A paper given at the Study Day at Rhu (where John McLeod Campbell had been minister) in 2013 by the Revd Dr Frances M Henderson, minister of Hoddom, Kirtle-Eaglesfield, and Middlebie in the Presbytery of Annandale and Eskdale.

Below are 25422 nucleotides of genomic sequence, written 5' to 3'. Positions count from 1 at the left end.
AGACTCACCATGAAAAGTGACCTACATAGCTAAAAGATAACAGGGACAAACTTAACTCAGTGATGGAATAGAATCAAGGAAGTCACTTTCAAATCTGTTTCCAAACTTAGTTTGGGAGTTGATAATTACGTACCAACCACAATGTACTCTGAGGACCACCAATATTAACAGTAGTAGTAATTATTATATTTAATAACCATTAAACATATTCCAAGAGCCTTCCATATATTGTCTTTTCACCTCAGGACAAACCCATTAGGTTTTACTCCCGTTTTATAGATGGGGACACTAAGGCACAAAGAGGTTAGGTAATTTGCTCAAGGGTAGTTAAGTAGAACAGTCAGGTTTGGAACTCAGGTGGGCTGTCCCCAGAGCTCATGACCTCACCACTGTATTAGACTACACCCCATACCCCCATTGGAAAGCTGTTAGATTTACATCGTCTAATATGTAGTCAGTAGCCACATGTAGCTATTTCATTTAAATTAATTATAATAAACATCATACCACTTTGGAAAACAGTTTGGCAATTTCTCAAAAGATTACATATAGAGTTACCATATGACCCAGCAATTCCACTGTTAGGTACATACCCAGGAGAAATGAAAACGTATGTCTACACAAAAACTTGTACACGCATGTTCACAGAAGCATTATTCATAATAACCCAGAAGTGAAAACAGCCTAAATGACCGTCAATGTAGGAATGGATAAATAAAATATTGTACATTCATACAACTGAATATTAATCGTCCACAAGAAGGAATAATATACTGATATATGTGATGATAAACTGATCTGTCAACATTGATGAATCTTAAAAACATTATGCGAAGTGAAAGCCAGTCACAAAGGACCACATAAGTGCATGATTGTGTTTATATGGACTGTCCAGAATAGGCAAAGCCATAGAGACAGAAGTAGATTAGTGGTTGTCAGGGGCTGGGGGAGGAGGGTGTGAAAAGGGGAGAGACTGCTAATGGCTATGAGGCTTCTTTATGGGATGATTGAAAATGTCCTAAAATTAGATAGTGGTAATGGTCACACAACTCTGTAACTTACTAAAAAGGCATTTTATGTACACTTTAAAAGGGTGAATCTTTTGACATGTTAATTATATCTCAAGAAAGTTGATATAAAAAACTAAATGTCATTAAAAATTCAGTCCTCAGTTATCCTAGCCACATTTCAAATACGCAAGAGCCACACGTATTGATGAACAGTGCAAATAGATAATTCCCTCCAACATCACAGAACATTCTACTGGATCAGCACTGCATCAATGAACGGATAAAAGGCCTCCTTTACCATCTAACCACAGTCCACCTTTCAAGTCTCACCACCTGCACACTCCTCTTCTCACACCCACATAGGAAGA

How real was the Prodigal Son’s repentance? This question Campbell also asked about his congregation and we may do so about ours today. Campbell saw two approaches: the ‘hollow and hypocritical’ nature of his people’s repentance, and with this their worship was self-seeking, to ensure eternal life; and the overscrupulous approach that is full of anxiety. He saw lacking a core Calvinist doctrine, the assurance of faith, which led to a lack of joy. For Calvin, faith led to repentance. The writer goes on to discuss what should be our liturgical response to repentance, but notes that the Reformers never quite settled on how to convey this in public worship. A petition for pardon was the common response, but in the Order of Excommunication (1569), the minister said ‘I absolve thee’. She finds three types of absolution in the Book of Common Order: declaratory, precatory, and the petition for pardon, but never in its pure form. The author suggests that Adoration, Confession, and Absolution are not three separate prayers but in some sense simultaneous; but is our liturgical ordering adequate? What if we were to begin with a resounding declaration of forgiveness.